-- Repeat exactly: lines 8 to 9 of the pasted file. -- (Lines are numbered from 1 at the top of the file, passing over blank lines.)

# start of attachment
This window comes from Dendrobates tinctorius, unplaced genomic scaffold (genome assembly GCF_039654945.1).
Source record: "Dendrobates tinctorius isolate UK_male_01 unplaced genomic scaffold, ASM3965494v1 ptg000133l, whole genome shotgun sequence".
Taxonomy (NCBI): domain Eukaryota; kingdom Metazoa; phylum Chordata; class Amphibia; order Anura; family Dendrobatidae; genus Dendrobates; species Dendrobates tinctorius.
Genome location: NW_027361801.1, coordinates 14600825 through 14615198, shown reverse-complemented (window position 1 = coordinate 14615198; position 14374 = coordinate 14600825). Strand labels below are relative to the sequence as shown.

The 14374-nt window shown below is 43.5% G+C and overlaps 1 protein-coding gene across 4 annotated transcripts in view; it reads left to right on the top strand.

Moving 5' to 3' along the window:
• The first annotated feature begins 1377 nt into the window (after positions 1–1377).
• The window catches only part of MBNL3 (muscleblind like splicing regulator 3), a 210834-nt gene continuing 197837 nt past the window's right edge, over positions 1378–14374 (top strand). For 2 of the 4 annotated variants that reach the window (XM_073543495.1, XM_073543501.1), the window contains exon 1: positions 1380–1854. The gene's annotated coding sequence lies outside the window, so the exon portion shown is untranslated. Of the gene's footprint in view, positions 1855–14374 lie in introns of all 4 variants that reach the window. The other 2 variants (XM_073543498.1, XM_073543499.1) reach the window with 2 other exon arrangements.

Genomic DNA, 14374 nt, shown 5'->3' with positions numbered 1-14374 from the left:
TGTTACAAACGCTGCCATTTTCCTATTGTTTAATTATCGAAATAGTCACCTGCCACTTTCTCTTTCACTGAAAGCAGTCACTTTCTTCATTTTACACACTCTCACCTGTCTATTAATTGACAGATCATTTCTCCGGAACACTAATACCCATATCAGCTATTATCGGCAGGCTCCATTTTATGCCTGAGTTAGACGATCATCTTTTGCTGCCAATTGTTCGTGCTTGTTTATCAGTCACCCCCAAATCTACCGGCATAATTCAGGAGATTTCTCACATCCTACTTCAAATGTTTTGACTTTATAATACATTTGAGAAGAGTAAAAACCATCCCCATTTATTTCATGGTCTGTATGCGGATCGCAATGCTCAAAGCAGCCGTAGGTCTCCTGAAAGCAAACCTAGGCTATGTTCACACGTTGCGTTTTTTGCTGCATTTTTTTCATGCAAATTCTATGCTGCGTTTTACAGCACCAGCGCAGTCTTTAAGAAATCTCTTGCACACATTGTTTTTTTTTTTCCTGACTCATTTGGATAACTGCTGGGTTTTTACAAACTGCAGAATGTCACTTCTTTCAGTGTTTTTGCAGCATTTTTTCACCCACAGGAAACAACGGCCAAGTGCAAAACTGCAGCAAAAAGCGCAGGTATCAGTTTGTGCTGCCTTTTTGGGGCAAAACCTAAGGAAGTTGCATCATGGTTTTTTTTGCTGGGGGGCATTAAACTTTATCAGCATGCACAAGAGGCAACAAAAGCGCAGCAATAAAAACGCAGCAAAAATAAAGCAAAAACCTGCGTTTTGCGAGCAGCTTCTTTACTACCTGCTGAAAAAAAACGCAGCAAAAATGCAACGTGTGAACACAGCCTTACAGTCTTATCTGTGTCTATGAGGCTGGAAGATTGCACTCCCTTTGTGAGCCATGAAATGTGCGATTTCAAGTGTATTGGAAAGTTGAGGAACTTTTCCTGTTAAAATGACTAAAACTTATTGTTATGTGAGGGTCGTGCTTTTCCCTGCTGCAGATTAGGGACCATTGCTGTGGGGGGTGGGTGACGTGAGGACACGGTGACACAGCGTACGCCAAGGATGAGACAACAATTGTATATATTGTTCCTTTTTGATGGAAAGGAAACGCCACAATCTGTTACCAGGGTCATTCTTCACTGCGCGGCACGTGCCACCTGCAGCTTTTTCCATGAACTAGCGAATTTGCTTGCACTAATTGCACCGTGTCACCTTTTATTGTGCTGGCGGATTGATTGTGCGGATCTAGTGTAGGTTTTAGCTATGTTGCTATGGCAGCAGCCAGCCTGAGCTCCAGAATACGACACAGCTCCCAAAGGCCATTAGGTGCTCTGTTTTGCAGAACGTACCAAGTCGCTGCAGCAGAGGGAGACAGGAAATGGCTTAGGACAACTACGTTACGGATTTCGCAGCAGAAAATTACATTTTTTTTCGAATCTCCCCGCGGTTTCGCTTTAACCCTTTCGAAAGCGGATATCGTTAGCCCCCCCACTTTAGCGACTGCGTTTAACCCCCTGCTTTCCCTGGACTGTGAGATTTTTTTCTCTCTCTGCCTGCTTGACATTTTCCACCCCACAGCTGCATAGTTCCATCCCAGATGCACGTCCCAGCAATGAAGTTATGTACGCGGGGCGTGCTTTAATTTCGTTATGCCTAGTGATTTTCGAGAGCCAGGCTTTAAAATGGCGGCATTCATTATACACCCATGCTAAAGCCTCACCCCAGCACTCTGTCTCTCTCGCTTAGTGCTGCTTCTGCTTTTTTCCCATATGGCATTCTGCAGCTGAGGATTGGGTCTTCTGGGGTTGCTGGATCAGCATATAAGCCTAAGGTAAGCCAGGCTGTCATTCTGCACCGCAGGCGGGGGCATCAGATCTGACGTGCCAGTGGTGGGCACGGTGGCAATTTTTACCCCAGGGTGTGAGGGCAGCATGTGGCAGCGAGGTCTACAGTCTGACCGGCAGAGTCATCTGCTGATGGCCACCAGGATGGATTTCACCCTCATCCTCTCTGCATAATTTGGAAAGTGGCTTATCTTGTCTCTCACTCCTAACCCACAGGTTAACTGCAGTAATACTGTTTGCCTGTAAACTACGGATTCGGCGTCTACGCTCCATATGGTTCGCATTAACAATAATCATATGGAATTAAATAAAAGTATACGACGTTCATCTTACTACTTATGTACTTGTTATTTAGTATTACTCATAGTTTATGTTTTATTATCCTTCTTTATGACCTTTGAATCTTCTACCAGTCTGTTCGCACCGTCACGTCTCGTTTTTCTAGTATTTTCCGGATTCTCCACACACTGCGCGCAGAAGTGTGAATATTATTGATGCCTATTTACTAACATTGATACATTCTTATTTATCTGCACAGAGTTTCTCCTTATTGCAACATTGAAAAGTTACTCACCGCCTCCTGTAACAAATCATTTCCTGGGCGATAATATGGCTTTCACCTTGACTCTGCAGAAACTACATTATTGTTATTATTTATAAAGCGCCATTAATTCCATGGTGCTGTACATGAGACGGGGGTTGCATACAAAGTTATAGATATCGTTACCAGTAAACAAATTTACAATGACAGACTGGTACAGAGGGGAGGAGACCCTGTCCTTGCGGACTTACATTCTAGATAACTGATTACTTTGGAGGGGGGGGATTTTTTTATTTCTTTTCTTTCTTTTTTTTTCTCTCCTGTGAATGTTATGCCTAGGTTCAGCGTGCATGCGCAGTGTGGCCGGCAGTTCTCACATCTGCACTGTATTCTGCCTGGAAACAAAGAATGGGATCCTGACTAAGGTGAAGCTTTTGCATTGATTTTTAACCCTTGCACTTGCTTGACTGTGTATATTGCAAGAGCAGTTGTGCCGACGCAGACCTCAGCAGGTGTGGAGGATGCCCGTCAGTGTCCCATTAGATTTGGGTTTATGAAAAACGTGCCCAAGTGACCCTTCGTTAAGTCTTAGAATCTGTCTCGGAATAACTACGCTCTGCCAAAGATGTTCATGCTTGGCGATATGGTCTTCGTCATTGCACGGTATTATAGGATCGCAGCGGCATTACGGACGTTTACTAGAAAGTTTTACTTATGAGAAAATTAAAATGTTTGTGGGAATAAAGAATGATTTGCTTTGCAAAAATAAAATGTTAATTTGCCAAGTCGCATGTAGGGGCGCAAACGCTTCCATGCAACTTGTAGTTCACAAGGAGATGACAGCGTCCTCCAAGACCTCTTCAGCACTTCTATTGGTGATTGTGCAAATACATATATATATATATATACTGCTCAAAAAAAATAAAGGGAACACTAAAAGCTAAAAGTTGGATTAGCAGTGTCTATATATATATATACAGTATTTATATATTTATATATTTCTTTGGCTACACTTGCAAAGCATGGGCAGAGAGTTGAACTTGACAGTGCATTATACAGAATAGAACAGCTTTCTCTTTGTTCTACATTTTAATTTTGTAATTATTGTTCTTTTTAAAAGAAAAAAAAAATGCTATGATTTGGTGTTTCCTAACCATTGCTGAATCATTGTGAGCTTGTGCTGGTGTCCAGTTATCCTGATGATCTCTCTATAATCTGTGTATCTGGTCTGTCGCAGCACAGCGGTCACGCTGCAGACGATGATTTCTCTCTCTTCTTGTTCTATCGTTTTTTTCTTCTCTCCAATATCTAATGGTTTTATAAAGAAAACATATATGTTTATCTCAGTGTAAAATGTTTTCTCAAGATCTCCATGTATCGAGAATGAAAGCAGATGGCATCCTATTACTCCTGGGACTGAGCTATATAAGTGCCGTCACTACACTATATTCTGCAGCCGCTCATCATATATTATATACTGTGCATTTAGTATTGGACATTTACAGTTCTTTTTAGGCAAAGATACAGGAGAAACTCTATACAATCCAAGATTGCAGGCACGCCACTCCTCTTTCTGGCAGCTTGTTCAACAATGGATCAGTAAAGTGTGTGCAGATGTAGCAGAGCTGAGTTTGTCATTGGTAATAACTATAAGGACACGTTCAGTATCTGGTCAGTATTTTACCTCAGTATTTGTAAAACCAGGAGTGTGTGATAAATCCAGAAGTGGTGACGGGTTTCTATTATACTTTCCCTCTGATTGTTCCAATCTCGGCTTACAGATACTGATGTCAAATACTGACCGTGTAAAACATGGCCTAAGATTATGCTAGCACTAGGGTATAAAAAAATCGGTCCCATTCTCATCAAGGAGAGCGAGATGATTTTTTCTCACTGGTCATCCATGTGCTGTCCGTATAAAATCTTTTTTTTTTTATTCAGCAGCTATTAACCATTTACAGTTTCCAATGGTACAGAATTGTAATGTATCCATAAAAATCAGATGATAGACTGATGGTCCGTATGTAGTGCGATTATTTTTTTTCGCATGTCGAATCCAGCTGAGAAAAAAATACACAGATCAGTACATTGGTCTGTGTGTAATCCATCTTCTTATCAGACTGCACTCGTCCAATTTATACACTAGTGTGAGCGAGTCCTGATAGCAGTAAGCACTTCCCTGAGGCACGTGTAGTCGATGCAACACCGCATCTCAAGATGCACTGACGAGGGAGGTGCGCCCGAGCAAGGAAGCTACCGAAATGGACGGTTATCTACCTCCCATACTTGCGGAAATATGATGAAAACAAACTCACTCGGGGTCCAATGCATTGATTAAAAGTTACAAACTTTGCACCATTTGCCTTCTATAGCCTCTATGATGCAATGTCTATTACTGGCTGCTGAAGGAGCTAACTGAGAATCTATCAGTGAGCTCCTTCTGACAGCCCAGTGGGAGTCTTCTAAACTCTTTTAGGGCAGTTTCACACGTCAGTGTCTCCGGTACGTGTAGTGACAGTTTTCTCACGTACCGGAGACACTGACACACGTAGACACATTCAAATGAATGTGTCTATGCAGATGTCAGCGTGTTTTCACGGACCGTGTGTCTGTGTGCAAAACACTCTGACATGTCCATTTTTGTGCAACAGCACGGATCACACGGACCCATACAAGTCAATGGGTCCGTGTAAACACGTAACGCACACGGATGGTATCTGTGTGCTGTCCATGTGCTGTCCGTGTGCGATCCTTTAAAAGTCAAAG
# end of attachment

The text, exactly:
• The window catches only part of MBNL3 (muscleblind like splicing regulator 3), a 210834-nt gene continuing 197837 nt past the window's right edge, over positions 1378–14374 (top strand). For 2 of the 4 annotated variants that reach the window (XM_073543495.1, XM_073543501.1), the window contains exon 1: positions 1380–1854. The gene's annotated coding sequence lies outside the window, so the exon portion shown is untranslated. Of the gene's footprint in view, positions 1855–14374 lie in introns of all 4 variants that reach the window. The other 2 variants (XM_073543498.1, XM_073543499.1) reach the window with 2 other exon arrangements.

Genomic DNA, 14374 nt, shown 5'->3' with positions numbered 1-14374 from the left: